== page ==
Designing and testing robust industrial computing solutions
Amplicon has gained an unrivalled experience over the past 33 years in the design, manufacture and distribution of computer products, systems and solutions for industrial applications. They have the ability to tailor systems to meet application and environmental requirements across a wide range of industries. Their equipment would typically be destined for use in factories, transport, warehousing, laboratories and military COTS. Like all Amplicon products, their industrial computing systems are manufactured under strict quality management procedures certified to ISO9001:2000.
The first step in designing an industrial computing system is to be aware what product standards and directives have to be met. Industrial computing products would typically be covered by areas related to safety and electromagnetic compatibility (EMC). If the product is to be put onto the European Market, it will need to be CE Marked to indicate that it has complied with all associated directives.
In designing a computing system, there are a number of main building components that influence the look, feel, performance, reliability, repeatability and robustness of the end product. These include the storage drives (HDD, Solid State, CompactFlash, CD drives and FDD), Memory, Central Processing Unit (CPU), processor cooler, Power Supply Unit (PSU) or redundant PSU, Motherboard or Single Board Computer (SBC) and Backplane combination, total chassis cooling mechanism and finally the Chassis.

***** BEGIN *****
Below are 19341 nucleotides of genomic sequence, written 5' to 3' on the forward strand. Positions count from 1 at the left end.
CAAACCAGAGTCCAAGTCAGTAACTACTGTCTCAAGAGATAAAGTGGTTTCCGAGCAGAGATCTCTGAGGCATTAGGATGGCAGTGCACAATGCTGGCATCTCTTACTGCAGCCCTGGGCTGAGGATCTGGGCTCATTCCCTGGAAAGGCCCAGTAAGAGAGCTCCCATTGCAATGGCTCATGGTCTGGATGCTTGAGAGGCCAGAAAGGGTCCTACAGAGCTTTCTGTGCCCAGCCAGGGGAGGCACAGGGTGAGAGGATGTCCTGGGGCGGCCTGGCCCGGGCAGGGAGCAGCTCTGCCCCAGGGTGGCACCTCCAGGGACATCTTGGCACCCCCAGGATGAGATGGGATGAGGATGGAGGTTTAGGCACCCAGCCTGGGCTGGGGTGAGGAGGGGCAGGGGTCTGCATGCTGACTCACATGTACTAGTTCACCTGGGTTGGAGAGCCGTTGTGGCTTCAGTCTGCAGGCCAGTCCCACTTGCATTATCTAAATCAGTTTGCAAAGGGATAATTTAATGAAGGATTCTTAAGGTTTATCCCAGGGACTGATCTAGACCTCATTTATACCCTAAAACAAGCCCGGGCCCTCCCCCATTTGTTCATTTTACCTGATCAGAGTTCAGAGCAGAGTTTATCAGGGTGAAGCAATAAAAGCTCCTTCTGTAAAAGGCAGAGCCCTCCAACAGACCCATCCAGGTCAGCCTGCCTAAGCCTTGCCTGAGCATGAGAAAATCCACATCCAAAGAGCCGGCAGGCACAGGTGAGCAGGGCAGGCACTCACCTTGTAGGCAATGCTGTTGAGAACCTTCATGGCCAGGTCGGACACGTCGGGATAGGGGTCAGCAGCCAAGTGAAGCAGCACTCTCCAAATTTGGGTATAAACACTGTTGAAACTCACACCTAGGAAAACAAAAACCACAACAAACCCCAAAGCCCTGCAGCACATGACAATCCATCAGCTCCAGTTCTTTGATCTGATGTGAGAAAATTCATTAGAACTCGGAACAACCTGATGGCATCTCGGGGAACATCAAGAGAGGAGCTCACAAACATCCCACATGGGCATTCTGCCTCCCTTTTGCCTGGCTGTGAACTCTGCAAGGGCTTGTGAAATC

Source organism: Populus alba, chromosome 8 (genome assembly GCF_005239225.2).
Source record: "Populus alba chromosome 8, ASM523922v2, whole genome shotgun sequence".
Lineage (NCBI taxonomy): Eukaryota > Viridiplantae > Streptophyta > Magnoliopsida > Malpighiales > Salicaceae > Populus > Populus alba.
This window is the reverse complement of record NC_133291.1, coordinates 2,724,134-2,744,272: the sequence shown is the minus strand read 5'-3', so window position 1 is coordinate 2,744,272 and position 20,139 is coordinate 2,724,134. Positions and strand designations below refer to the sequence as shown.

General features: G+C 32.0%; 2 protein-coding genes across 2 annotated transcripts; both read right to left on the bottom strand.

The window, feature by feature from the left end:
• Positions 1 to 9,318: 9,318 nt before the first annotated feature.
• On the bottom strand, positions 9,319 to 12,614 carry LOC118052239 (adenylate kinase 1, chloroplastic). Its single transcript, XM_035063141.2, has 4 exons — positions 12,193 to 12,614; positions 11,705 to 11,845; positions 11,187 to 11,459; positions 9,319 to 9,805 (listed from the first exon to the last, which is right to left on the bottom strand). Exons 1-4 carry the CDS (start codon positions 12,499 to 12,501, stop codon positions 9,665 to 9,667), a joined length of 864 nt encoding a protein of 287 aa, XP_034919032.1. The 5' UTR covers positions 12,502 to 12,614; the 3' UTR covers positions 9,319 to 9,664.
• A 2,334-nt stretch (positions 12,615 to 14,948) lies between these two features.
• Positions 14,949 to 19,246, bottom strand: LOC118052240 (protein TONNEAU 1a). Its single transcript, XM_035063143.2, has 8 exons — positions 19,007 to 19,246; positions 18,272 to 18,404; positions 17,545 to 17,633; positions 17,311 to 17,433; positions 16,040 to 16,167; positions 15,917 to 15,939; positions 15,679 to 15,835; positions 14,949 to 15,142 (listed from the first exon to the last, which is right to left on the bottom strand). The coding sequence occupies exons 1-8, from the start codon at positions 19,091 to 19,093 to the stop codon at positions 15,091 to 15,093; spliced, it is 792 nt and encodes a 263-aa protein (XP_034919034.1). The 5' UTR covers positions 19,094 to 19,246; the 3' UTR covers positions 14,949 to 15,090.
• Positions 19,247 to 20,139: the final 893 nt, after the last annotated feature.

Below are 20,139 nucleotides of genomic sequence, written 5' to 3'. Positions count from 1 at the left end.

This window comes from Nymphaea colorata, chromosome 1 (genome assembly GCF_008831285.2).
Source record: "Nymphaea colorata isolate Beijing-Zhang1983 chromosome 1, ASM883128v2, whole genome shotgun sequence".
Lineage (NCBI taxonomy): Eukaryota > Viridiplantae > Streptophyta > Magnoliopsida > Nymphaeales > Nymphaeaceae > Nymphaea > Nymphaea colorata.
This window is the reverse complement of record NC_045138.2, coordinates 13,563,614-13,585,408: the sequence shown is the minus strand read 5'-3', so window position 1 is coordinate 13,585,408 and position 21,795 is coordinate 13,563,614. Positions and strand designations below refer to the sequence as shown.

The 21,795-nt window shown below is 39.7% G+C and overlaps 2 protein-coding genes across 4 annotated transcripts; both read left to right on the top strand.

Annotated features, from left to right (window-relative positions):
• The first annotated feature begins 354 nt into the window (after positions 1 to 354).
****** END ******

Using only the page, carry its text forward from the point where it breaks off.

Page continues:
A standard 4U chassis is highly scaleable and its versatility lends itself to many end applications and environments. Hence, in building a computing system, the industry and application in question have to be taken into consideration. Different applications may also require different IP ratings and certifications.
For the most extreme conditions and out-of-the-office applications, rugged mobile computer systems provide the ultimate in notebook and tablet computing. Rugged mobile computers feature protection against dust, debris and water by using the latest materials and sealing techniques. The rugged mobile computers offered are largely based on Intel's 855GME chipset. This highly efficient chipset and associate component subsets, including processor and memory offer the performance to allow efficient fully sealed fanless rugged computers to be produced. Furthermore, flexible design techniques allow their rugged mobile computers to support plug-in PCI or ISA expansion cards. In this design, mobile application processors and associate fanless coolers are used; and for space conservation, a 2.5” HDD is used. This greatly improves the device shock and vibration tolerance.